We've been in a series the past few weeks called Far As the Curse is Found. We've been looking at the promises found in the Hebrew Scriptures of someone who would one day come, and as the hymn says, make his blessings known far as the curse is found.
So we've seen that Jesus' birth is:
- the promise of a descendent of Eve who would destroy all the works of Satan
- a sign that God is in control and has not abandoned this world
- the arrival of the king we've always longed for, the king who will reign over the entire world and will never let us down
Today we're going to look at one more prophecy, and it's a surprising one. At the time this was written, it really seemed that all the old prophecies were just a big pile of hurt. The Jews had now returned from exile. The prophets had encouraged them to rebuild the temple that had been destroyed. They promised God's blessing. God promised that the rebuilt temple would be greater than the former temple; that God himself would return in mercy; that entire nations would turn to the Lord and become his people; and that there would be a new day of peace and prosperity.
But eighty years had passed. The temple was rebuilt, and it wasn't anywhere near as good as the previous temple. God had given them glowing promises, but these predictions must have seemed like a mockery. The economy was tanked. The land wasn't fruitful; there was drought, pestilence, and crop failure. The kingdom was a fraction of what it had been under David and Solomon – maybe 20 miles by 30 miles. That's just about twice the land mass of Toronto – not exactly small, but not exactly a great kingdom either. And there was only a population of about 150,000 people. And instead of nations flowing to be taught at Jerusalem, the nations were in control of Israel. They were no longer an independent nation, and there was no longer a Davidic king. God really didn't seem to be present in Jerusalem, and instead of spiritual vitality things seemed, well, dead.
In other words, all the things that we've talked about – that Satan's works were going to be destroyed, that God was in control, and that a king would come to set things right – none of them had happened. There was every reason to be discouraged. They may not have been in exile anymore, but they might as well be. All the promises had not yet come true.
It's in this context that we receive another promise of how God will set things right. In the middle of this hopelessness, Malachi prophesies that the Day of the Lord will come. The Day of the Lord, by the way, means the day that God will settle accounts and will finally triumph. It will be the day that God finally settles things. But Malachi says that before this day will come, he will send Elijah the prophet (Malachi 4:5). This is why today, Jews still leave an empty chair at Passover in the hope that Elijah will come. They still pray that the prophet Elijah will return.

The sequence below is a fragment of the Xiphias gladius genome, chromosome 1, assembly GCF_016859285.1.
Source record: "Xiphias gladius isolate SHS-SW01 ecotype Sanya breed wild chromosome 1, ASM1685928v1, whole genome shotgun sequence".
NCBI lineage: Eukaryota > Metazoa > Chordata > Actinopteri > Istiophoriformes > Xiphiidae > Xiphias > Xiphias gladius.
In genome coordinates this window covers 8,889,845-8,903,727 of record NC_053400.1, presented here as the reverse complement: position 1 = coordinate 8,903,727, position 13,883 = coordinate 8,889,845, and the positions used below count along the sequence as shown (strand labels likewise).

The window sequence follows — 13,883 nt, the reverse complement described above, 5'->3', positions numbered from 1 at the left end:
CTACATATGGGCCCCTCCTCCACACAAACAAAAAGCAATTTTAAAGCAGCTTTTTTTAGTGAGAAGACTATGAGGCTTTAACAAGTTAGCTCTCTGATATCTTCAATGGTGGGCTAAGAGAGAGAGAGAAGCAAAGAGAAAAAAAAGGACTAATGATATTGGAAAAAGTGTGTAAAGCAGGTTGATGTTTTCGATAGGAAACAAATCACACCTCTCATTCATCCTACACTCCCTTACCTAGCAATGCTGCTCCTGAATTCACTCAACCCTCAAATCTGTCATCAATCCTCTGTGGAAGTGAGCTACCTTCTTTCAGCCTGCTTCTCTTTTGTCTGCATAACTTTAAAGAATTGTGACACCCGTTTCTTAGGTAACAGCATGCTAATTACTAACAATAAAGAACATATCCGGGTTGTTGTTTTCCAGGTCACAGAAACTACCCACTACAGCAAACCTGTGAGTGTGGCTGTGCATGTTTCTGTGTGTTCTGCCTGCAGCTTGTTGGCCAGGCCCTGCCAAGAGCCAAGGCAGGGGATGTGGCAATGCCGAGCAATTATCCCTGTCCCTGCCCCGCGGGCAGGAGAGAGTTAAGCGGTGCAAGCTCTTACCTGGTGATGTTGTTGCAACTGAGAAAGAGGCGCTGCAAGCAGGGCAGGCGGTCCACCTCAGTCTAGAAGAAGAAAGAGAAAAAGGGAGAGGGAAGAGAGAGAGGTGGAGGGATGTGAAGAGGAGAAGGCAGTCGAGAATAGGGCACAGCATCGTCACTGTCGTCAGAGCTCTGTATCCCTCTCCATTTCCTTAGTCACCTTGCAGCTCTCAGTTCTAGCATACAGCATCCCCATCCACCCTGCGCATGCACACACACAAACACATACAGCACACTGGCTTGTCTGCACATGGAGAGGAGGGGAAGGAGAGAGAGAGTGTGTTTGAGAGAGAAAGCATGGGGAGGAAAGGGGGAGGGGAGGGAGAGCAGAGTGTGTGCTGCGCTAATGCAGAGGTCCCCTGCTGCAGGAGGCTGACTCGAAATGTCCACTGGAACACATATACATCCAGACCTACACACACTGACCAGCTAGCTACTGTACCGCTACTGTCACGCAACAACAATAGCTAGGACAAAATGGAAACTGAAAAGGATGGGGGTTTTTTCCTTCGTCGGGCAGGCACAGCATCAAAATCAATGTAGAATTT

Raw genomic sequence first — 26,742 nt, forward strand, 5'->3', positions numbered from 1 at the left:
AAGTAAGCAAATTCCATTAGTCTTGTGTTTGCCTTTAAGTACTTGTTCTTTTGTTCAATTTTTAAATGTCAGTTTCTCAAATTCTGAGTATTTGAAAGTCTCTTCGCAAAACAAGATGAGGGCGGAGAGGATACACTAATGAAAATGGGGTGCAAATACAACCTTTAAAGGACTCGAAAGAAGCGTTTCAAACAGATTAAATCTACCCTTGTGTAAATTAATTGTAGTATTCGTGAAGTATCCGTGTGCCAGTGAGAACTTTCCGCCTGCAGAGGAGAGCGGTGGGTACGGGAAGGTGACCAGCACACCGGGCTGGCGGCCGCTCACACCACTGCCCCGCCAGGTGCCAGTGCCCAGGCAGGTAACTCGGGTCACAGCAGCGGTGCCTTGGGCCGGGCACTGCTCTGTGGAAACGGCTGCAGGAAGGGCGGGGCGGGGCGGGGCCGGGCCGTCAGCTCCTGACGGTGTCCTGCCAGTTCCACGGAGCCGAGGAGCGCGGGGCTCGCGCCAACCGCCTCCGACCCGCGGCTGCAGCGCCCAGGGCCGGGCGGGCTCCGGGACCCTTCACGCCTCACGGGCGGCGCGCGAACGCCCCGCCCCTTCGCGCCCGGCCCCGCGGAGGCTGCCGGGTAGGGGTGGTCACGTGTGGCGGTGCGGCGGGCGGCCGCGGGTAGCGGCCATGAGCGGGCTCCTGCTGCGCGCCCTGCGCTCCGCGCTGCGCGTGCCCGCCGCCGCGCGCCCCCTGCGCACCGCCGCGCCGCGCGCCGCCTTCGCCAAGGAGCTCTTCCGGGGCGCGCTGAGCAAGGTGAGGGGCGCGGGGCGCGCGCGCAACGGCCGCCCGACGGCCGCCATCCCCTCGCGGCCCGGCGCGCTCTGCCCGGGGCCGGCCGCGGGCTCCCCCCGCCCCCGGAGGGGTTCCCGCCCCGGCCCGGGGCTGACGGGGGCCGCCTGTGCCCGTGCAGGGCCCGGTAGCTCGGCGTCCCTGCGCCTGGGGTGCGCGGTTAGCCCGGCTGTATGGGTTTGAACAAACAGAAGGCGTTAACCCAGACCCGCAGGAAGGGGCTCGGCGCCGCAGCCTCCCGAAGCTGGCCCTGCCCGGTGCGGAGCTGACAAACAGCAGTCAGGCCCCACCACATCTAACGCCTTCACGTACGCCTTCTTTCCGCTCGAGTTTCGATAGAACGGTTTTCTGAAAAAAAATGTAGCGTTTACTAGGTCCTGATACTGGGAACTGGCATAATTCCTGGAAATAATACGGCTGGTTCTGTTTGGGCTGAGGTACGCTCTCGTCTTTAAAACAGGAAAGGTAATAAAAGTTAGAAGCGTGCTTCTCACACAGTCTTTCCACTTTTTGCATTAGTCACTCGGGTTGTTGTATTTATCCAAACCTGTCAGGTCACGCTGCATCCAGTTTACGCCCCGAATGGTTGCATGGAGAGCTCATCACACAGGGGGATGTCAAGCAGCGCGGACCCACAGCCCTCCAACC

And read in verse 6 what Elijah will do when he comes. I think you'll find something surprising in what it says: "He will turn the hearts of the fathers to their children, and the hearts of the children to their fathers; or else I will come and strike the land with a curse" (NIV). Did you read that? He said that before God ultimately triumphs, he will send a messenger who will turn the hearts of fathers to their children.
Now let's pause here and fast-forward a few hundred years. Right before Jesus was born, an angel appeared to a priest named Zechariah. The angel explained that he and his wife would have a child named John. Listen to what the angel said:
Many of the people of Israel will he bring back to the Lord their God. And he will go on before the Lord, in the spirit and power of Elijah, to turn the hearts of the fathers to their children and the disobedient to the wisdom of the righteous—to make ready a people prepared for the Lord. (NIV)
So here's what the angel is saying. That messenger, Elijah – the one who is going to come before the Day of the Lord, before God's final triumph – is now being born, an d his name is John the Baptist. You see, it's not literally Elijah who comes back; it's somebody else just like Elijah. And before God triumphs, this prophet is going to do two things:
- turn the hearts of the fathers to their children
- and turn the hearts of the disobedient to the wisdom of the righteous
I kind of saw the second one coming. I don't have a hard time thinking that a prophet would have something to say to the disobedient. But I wasn't expecting anything about the relationship of fathers and children. So what I want to do today is to look at just two things: first, to look at the scope of what God is doing in sending his Son; and secondly, to look at how we live in response.
The Scope of Redemption